-Philip Pullman, His Dark Materials
verb: gain or incur deservedly in return for one’s behavior or achievements.
The key to earning, is effort and achievement that we deserve to gain from. It derives from the Old English earnian, “laborer,” and refers to the benefits received for our labors. Anyone can be the recipient of an hourly wage or false praise, but it is our character and actions – and how honorably, thoughtfully, effectively, powerfully, artfully we act – that earns us the most credible of credit, the esteem we can trust… our own self respect and self love.
The root of the word “deserve” is the Latin deservire, meaning “to serve well.” We’re deserving, deserving of the rewards and satisfactions, whenever we’re well serving this world. And it is through all kinds of service to our families, to our communities, to the wild earth and our most precious priorities and ideals, that we can trust our life, titles and gifts are deserved.
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CONFESSIONS OF A SOFTIE
The Value of Hardness, & The Softness of Caring
by Jesse Wolf Hardin
I’d frankly prefer that you called me a “healthy balance of extremes” than a “bizarre bundle of contradictions.”
Call it instinct or attitude, but I do like feeling still capable of responding effectively to emergencies that come up at home, of physically repelling attackers if the situation arose, moving heavy objects that need to be moved, even being able to sprint into a burning building and carry someone safely out. I’ve surprised myself with how much strength I’ve maintained in spite of a liver-compromising virus, numerous sleepless nights, and the handicap of most of my waking hours being spent sitting in front of a laptop’s glowing screen trying to reach out to the world. That said, I’ve decided at 60 years of age to join Kiva working out on the weight bench. The way I figure it, one is never too young or too old to harden up a bit…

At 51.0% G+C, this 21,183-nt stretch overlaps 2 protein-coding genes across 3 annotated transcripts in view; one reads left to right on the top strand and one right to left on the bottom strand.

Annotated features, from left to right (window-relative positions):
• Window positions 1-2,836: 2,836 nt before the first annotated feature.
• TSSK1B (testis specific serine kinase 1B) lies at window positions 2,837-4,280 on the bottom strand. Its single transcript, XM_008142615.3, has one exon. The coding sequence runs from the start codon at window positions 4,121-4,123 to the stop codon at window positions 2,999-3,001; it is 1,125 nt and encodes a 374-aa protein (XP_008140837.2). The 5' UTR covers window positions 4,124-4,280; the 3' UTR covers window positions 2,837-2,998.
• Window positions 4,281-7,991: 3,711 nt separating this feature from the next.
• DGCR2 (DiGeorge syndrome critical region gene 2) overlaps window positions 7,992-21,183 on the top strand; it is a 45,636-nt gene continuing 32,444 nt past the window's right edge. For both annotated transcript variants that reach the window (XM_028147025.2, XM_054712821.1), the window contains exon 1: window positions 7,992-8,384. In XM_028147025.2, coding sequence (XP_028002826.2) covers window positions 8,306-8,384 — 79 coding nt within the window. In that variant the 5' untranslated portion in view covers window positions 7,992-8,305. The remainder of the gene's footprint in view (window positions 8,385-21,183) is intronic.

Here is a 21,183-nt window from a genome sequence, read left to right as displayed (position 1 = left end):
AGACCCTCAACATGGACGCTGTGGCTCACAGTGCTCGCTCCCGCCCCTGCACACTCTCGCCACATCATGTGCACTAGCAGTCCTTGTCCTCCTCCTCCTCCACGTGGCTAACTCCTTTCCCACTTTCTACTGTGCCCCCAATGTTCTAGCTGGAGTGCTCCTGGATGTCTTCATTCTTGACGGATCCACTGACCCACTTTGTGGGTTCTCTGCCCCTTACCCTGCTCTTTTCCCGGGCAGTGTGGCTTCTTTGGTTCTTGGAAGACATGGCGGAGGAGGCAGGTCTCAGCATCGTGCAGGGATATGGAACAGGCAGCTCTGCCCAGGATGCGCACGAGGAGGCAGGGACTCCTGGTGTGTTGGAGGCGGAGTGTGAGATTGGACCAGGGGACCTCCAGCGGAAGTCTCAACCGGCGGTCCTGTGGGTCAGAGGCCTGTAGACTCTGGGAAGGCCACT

…especially, if you’re a convicted softie.
I suppose my virility has never really been in question, given the number of children I sadly helped create without getting to help raise, and yet one has to question how much testosterone is involved in my fussy attention to way each page looks in Plant Healer Magazine. My favorite rifle is an antique Winchester with flowers carved into its walnut burl stock. And I’m on 24 hour call as the family hair designer… kindly spare me the more stereotypical jokes.
Don’t get me wrong, I have always been quick to defend principles, rights, my land and loved ones, to stick up to bullies and protect the small, even on those rare occasions when physical violence was required, and with inordinate success. The contradiction, is that as much as I would hate to lose in a confrontation that mattered, I don’t much enjoy winning either. I’ve apologized to those belligerent drunks I once had to render immobile, felt oddly out of sorts even after my onetime brief battle with a child abuser, and have actually paid tribute to the few honorable opponents. We enjoy watching the fierce determination and martial skills demonstrated in Mixed Martial Arts videos, but I’m always relieved when a rare decent referee steps in to end a fight that has become one-sided, and get choked up when a favorite and kindly Brazilian combatant is hurt.
Likewise, although I know myself as an unapologetic part of the natural food chain, I have gotten a tear in my eye or an quietly aching heart anytime I have killed some, feeling love and connection, both the gift and the loss. The only real joy I’ve ever found in shooting something, is dramatically putting holes through ugly, environmentally unsound, plastic sheathed machines that have not just insulted my aesthetics but failed me in their designed purpose, such as confounding computers, irreparable remotes, and especially my friends tasteless TVs (with their permission, mind you). Kiva has also pointed out the fact that I seldom go out to target practice without first spraying myself with some of Rosalee de la Foret’s scrumptious lavender spritzer.